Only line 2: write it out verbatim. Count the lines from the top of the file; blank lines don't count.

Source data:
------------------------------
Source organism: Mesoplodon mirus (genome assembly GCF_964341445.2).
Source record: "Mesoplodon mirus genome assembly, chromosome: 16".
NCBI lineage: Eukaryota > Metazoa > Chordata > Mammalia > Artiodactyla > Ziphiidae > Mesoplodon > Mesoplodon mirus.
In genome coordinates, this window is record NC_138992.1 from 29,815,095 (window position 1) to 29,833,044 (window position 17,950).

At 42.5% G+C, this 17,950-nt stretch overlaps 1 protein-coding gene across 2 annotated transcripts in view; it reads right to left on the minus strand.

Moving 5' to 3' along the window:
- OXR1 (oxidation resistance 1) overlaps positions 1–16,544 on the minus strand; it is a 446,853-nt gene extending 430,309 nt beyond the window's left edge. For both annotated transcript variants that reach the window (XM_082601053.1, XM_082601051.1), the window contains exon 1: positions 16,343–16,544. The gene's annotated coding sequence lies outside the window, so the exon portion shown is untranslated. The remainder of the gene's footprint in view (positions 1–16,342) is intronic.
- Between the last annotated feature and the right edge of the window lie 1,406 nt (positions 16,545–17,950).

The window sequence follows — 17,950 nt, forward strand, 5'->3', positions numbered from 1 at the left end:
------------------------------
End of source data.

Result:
Source record: "Mesoplodon mirus genome assembly, chromosome: 16".